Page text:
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“Dr. Moslener mentioned earlier how Evangelical Christians more or less had their own version of Halloween by purposely protecting themselves from demons and ghosts every October 31st by decorating their homes with charms and such.” ~excerpt from my essay on the panel ‘Halloween and Religion’

Edgar Allen Poe

Edgar Allan Poe

Humans have created monsters since the beginning of our time. There’s no denial that in a lot of ways, some men and women (and sometimes children), become monsters themselves; rapists, murderers, sadists, et cetera. Last week, I asked the question, why do people write these scary stories “about monsters and humanity’s weak position in the universe”? Other than an adrenaline rush, what’s the point?

My hypothesis is that people write them in order to deal with reality; these monsters, whatever they might be or do, reflect the emotions and events that take place at the time the author puts them down on paper. By having these magical or science fictional beings, the real issue seems less real and somehow it’s easier to handle that issue. Each monster-contained scenario has its own set of rules and logic. If one runs across a certain monster, they know how to fight it; like with vampires, you know you’ll need a piece of sharp wood to stake the bastard with. But how do you fight terrorism? What can you do when a mother murders all her children and kills herself? How do you help someone who’s mentally ill? Stories about monsters look more appealing when you have clear options and a way out.

Back in October, I attended a panel conducted by four professors from the religion and philosophy department, which was called, “Ghosts, Ghouls, Goblins and God: Halloween and Religion.” They discussed the origin of Halloween and what other culture groups use it for, how Christians handle the outburst of love for magic and monsters, where some beasts stem from, and what we can learn from the Bible and its influence on American culture. I wrote an essay about it for extra credit, so now I’m going to share some excerpts with you; although, I won’t discuss the entire panel (maybe for another time). The conversation began with vampires.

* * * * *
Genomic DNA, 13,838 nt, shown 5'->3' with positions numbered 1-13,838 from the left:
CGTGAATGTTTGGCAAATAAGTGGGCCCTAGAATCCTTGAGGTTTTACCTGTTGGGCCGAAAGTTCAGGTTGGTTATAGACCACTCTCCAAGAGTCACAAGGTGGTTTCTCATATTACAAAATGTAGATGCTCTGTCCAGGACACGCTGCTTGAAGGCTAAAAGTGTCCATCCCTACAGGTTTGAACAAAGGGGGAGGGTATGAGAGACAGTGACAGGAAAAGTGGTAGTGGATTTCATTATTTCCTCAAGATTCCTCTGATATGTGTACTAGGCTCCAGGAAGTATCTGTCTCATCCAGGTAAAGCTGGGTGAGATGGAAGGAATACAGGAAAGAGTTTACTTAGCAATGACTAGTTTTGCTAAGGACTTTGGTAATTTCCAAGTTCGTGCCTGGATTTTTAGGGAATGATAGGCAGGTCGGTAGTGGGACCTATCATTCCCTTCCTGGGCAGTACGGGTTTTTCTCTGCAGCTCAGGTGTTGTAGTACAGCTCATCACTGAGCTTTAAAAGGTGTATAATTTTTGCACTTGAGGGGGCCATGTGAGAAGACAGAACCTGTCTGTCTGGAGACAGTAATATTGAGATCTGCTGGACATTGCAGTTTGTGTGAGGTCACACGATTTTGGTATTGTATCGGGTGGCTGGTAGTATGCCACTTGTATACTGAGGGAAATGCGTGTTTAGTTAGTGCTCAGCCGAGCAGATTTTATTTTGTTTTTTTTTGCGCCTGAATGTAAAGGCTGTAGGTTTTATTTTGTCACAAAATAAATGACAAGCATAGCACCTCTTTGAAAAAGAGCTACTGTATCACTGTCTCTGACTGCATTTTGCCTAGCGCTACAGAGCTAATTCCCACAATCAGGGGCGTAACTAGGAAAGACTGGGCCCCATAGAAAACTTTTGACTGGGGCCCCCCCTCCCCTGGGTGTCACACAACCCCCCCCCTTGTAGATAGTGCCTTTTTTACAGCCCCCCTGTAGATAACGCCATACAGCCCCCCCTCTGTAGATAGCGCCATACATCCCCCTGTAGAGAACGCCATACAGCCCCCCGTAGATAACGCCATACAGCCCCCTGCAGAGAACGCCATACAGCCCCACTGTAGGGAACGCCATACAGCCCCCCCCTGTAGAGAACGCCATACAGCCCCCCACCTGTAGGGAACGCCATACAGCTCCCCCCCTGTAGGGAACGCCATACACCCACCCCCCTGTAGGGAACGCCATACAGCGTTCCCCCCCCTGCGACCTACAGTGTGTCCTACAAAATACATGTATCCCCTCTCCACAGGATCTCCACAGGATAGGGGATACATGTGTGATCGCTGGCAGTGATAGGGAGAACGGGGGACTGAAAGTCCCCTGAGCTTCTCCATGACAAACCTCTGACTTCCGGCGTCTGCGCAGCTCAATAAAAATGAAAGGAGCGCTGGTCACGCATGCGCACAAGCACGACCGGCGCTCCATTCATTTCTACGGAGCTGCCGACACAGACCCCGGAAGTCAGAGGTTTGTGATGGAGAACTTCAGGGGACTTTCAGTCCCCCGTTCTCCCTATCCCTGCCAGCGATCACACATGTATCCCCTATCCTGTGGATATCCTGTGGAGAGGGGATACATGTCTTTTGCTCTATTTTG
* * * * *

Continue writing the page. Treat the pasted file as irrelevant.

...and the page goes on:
According to Dr. Zwissler, vampires were originally undead, mysterious creatures that travelers would run into on the road. The idea thereof was conceived in Eastern European culture and unlike today, they were not pretty. This was a point the professor emphasized numerous times, because she wanted to make it clear to everyone that these were un-humans who had returned from the dead and been forced to wander at night. They somehow remained in their physical form, but they were not suave or well-dressed, and they were rather red-faced “confused corpses” who behaved “pretty weird” in comparison to human nature. Furthermore they lacked social skills and would no longer act like the people they were before they died. For whatever reason, those who became vampires had been denied to cross over to the other side after death. […] Zwissler said that this concept about the vampire conjured from periods of “wasting disease” such as tuberculosis which was when people found no practical answer – other than magic – to a sickness that killed hundreds.